You are currently viewing Top places to avoid the crowds in Spain

Every year, we see an exodus of keen holidaygoers flood to the Iberian Peninsula in the hopes of a warmer climate and new experiences. Popular destinations like Malaga, Alicante, and Tenerife are great for a relaxing, cheap holiday abroad but if you’re after something away from the tourist hotspots, we’ve got you covered.

Here are our favourite lesser-known locations in Spain that are sure to provide you with a more authentic Spanish adventure.


Somehow, Estepona has managed to escape the floods of tourists over the years that have dramatically altered Spain’s south coast. Just a short distance from Marbella, this stunning little town is one of the greatest undiscovered treasures of the Costa del Sol.

The flower-lined streets are highly romantic and the town is host to one of the best – and least crowded – beaches in the whole of Andalucía. Estepona is also the place to be when it comes to fine dining. The town is filled with restaurants serving tapas and sangria, perfect for those chilled evenings.

It’s also worth mentioning the Orchid House and Botanical Garden, which is home to over 4,000 different species of orchids. There is always something in bloom here throughout the year and is a great way of spending those cooler days.


A little well-kept secret, Villajoyosa is the ideal location for those seeking sun, sea and golden coastline. Not far from the Costa Blanca hotspots, this charming old town isn’t well known by tourists and is great for relaxing all day long.

There’s also a delightful promenade to walk along and stunning Spanish architecture everywhere you look. This should be a must-visit on your Iberian adventure, especially if you’re someone who hates crowded beaches on holiday.


For many, the words ‘Costa del Sol’ spring to mind high-rise buildings and loud Irish bars. However, the Andalusian region couldn’t be more different and is a far cry from the stereotypes people usually have.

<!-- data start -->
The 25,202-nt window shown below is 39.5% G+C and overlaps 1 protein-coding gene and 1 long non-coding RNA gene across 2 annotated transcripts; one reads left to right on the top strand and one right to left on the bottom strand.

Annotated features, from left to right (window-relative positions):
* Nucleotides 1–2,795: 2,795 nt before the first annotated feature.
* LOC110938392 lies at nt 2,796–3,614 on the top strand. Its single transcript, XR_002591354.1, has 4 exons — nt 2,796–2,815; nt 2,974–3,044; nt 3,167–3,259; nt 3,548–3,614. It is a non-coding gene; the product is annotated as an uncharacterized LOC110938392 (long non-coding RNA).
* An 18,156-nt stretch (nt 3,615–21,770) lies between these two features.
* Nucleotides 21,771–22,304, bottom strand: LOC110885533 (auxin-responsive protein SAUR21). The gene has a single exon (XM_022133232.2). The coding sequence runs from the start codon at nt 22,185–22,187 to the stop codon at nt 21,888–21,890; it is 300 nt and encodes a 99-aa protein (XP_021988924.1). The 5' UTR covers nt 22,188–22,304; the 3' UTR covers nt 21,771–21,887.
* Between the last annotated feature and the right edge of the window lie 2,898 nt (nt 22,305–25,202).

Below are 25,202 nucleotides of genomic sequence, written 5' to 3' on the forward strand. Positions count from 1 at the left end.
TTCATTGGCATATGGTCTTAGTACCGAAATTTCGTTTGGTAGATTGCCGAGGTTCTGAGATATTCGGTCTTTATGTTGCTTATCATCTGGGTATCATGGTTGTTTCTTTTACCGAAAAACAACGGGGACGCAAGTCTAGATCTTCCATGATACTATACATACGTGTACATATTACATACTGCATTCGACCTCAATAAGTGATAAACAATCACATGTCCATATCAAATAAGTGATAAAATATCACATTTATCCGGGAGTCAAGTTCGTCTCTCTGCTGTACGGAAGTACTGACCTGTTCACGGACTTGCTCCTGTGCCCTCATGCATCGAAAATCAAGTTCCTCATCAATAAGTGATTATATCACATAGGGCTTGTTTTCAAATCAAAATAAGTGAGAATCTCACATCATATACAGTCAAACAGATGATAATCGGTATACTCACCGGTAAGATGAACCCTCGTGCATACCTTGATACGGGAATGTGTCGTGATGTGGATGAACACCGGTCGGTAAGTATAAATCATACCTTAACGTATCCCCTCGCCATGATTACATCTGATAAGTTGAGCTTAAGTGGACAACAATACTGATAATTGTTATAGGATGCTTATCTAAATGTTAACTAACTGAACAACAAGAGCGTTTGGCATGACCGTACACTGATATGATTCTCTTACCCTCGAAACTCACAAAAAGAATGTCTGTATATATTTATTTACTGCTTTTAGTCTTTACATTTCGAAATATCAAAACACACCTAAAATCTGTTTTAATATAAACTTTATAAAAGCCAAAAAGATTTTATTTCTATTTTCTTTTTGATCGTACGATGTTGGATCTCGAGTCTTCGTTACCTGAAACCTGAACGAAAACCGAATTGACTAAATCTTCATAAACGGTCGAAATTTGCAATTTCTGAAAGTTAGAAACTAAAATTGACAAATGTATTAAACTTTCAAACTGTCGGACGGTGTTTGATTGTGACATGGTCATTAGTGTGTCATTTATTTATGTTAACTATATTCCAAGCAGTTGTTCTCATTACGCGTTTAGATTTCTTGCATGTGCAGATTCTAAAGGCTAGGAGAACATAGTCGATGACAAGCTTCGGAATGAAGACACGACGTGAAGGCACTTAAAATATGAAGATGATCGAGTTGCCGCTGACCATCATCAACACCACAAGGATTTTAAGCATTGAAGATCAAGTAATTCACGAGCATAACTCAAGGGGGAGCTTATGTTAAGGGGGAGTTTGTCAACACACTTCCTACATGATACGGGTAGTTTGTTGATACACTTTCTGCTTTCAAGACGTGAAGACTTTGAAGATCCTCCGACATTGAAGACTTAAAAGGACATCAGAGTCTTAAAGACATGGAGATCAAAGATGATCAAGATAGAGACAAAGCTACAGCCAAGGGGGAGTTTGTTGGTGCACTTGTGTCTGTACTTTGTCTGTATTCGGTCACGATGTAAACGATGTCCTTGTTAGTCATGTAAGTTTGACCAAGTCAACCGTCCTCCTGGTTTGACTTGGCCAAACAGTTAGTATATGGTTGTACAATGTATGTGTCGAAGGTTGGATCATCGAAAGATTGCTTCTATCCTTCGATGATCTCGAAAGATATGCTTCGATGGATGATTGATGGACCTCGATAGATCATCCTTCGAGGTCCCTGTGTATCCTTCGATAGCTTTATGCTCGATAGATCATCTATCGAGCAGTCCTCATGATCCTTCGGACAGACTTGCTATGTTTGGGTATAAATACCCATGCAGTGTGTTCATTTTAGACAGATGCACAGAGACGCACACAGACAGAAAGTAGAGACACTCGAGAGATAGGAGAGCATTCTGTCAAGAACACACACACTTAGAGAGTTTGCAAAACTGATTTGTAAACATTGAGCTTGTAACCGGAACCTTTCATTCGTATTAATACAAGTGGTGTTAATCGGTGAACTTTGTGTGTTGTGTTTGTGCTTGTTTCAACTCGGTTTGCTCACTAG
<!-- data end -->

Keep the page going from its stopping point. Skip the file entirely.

A short distance into the mountains in Malaga reveals a number of small, quaint Spanish villages that are teeming with whitewashed buildings and rustic streets. The town of Riogordo is a paradisical location with charming bars and restaurants but without the usual swarms of tourists.

The views across the Sierra here at sunset are incredible here and not to be missed. Better still, everything in Riogordo is reasonably priced due to the lack of tourists.

If you plan to stay in Riogordo, the town is best reached through Malaga via the main roads, Colmenar (A-356) and Casabermeja (A-45), but you can arrange a Malaga airport transfer to take you there instead once you arrive. Both should take approximately 35-40 minutes.


Those looking to escape the hustle and bustle of the city and immerse themselves in true Spanish culture need look no further. The white village of Olvera is chocked full of history and tradition, featuring an impressive castle with an old church at its peak.

Found in the Cadiz province, the name of the town is a reference to its production of olive oil – some of the best in the region in fact! It is even host to a restaurant that was featured in the Michelin Guide, La Tarara.

Regardless of when you choose to visit the small town, you won’t find many tourists here, which is perfect if you plan on going for a scenic hike or simply enjoying the stunning views free of noise.

This Post Has One Comment

  1. Pia

    I was interested in how and where to rent a car in Spain. Because I was just about to visit Barcelona. I found out that there are many places in Spain where I can pick up the car that I pre-booked on the website. I would also like to note that the fleet of this car rental company includes some classes of cars, such as minibuses, minivans and luxury cars. [LINK DELETED]

Leave a Reply